Credit: James Provost

Robert Cross, a revenue management expert who helped shepherd widespread adoption of the technology in the airline and hospitality industries, likes to tell multifamily audiences that the single best “upgrade” they can make at their properties—even better than granite countertops and stainless steel appliances in terms of ROI—is implementing an automated pricing system.

At face value, you might assume Cross is referring to the lift in rents that revenue management can generate, and he is. But for operators who have walked the dual paths of deploying a revenue management system and running a value-add renovation initiative, there’s a more subtle takeaway from that statement: Using revenue management can actually help you figure out which properties are good rehab candidates, and even whether you should make those granite and appliance upgrades or if Corian and faux façades will do.

“You can really take your amenity-based pricing to the Nth degree,” says Jim Cunningham, executive vice president for Naperville, Ill.–based Marquette Cos., which owns or manages approximately 9,000 units. The firm started using Carrollton, Texas–based RealPage’s YieldStar revenue management software last year to help make upgrade decisions. “In the old days, you might say an apartment that has a lake view gets an extra 10 bucks a month,” he says. “Now, in the high-rises and mid-rises, you’re looking at your entire stacking plan. If you’ve got a great fitness center, you can weight that however you want. And, of course, you’re getting updated pricing on that unit every day. Having that kind of data available and being able to analyze it to that extent is extremely helpful when you’re trying to achieve a particular payback on your upgrades.”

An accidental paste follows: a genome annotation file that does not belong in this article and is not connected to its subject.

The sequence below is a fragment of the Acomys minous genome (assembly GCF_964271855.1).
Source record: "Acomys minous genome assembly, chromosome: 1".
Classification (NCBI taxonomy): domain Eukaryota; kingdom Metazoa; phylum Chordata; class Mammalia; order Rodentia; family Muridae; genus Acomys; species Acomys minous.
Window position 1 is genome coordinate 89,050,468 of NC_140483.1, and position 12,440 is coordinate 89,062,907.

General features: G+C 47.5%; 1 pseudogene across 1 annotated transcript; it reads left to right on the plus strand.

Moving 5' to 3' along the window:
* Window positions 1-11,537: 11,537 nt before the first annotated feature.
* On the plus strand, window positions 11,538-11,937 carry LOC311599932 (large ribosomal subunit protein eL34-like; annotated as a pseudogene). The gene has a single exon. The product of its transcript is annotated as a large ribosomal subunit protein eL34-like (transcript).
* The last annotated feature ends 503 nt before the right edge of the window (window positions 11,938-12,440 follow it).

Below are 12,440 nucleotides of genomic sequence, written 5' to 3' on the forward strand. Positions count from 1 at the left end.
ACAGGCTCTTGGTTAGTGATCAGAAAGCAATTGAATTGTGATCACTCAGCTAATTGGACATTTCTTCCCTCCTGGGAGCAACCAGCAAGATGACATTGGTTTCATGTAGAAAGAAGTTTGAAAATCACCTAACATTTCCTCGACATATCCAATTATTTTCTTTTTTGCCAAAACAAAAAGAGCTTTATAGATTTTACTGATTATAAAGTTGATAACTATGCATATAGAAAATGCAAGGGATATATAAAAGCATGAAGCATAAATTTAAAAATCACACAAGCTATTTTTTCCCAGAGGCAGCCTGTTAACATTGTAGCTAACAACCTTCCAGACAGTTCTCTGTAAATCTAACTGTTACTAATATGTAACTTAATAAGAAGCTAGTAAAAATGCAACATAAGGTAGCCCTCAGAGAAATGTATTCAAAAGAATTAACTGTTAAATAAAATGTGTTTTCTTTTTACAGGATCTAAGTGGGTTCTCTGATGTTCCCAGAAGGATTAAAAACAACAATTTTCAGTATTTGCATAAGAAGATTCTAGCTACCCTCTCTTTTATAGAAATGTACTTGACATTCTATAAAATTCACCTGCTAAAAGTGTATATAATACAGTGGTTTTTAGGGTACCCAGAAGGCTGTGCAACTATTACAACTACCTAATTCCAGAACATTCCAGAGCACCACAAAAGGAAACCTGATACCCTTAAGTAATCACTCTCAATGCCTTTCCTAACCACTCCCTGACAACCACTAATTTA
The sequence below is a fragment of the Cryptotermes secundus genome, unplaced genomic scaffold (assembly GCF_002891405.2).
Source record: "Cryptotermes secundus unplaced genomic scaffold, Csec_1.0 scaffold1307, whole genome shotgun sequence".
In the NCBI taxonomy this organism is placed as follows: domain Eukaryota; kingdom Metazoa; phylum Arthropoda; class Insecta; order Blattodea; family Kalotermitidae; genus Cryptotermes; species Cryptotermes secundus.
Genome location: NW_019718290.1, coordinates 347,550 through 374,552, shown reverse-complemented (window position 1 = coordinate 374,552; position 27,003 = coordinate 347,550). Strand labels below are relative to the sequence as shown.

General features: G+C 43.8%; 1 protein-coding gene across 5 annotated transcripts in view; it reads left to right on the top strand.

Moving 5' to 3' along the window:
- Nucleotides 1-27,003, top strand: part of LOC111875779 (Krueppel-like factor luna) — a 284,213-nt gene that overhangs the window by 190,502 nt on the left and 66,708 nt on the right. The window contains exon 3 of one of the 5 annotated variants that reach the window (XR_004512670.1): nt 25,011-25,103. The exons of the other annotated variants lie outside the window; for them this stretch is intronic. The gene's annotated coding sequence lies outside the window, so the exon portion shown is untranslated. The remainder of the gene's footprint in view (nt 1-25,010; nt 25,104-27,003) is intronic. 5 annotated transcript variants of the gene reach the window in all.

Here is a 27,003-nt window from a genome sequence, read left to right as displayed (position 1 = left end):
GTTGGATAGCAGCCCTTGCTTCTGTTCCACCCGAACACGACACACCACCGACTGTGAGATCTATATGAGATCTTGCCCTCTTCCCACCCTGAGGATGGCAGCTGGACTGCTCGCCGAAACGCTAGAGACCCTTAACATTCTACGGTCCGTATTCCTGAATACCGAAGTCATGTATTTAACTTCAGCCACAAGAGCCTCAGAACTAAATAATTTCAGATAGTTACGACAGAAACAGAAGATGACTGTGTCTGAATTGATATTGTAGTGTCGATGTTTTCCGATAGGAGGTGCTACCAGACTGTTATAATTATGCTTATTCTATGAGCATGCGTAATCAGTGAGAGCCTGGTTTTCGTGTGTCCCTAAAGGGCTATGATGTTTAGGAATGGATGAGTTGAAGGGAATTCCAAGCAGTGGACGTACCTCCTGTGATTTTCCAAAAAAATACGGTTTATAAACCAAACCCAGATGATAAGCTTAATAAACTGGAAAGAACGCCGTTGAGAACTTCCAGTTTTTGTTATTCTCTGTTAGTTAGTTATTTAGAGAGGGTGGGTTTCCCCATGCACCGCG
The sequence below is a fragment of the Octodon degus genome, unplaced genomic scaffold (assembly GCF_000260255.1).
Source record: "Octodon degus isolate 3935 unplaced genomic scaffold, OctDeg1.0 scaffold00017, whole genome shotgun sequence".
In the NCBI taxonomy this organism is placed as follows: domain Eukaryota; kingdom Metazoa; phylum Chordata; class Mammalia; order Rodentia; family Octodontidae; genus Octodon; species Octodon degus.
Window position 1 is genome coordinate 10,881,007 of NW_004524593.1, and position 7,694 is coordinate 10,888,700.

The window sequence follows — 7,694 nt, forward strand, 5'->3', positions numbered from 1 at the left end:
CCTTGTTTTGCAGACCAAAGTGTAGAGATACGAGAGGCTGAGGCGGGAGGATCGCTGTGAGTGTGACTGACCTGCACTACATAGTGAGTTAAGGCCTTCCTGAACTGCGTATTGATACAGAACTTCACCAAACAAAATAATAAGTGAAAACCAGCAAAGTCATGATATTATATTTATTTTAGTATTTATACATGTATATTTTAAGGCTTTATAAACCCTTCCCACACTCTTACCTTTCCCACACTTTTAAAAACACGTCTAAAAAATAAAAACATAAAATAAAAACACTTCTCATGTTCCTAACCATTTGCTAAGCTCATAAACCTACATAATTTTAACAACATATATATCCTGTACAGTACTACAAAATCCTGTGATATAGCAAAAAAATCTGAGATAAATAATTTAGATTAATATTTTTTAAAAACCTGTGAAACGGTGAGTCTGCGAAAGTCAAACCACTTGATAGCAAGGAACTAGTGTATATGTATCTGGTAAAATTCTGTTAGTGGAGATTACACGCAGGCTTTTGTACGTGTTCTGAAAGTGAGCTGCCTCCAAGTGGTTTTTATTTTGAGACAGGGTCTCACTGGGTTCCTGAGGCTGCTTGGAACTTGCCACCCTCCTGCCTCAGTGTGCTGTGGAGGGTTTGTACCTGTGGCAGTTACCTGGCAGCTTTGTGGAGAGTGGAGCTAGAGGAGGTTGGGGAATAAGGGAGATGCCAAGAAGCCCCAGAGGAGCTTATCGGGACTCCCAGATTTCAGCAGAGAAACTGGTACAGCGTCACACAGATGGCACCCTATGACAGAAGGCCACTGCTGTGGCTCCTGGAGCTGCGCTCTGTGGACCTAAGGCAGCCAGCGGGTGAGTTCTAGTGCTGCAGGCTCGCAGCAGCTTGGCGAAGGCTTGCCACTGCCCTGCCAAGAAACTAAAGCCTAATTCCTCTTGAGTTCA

Ubiquitous Use

“You’re talking about revenue management, right?”

That’s the response of Mike Pestronk, partner at Philadelphia-based Post Brothers Apartments, a value-add developer of around 1,000 units, when asked which technologies make renovation projects easier. He was referring to the wide-scale use of the technology by many operators to look at their submarket comps, and then use those comps as a jumping-off point to make rehab decisions.

Marquette and Cunningham did exactly that at 100 West Chestnut, a 280-unit high-rise just north of the Loop in Chicago. Originally built in 1983, the property has won the National Apartment Association’s Paragon Award for excellence, but with its last overhaul completed in 2002, it was a prime candidate for fresher finishes in the past year. By projecting premium rent increases based on comps with similar amenities in YieldStar, Marquette invested $8,000 to $12,000 per unit to put in hardwood floors, granite counters, new appliances, upgraded cabinets, over-the-range microwaves, and light and hardware packages. The result? Rent bumps of $180 to $300 per unit throughout the building.

“YieldStar was really helpful in modeling the potential rent growth there,” Cunningham says. “Of course, it doesn’t hurt that downtown Chicago is about as hot as you can get right now, either.”

At Alpharetta, Ga.–based Rainmaker Group, which sells LRO revenue management software, executive vice president of sales and marketing Andrew Rains says the firm’s clients have been using revenue management to help take the guesswork out of the renovation process, both before and after upgrades are complete.

“Our customers have been using LRO for rehabs since the beginning,” Rains says. “Basically, they can use it to identify what type of rehab package they want to put in, and what type of premium they can expect to get for it. Then, by setting it up within LRO to look at it on an amenity basis afterward, we’re able to give operators a tracking mechanism to determine the success of their rehab projects.”

Englewood, Colo.–based Archstone, an owner of 50,894 units and a revenue management pioneer in the multifamily industry, is using Rainmaker’s program in the way Rains describes. By codifying its upgrades within its MRI property management system and then tracking those units in LRO, Archstone can see exactly how much rent it gets for which finishes. “We identify renovations and rehabs with amenity codes and then use those codes to track the performance of units with similar [amenities],” says Robert Lane, director of pricing and revenue management at the firm. “After a reasonable amount of time, we perform amenity audits to decide if the incremental charge associated with the rehab is on target.”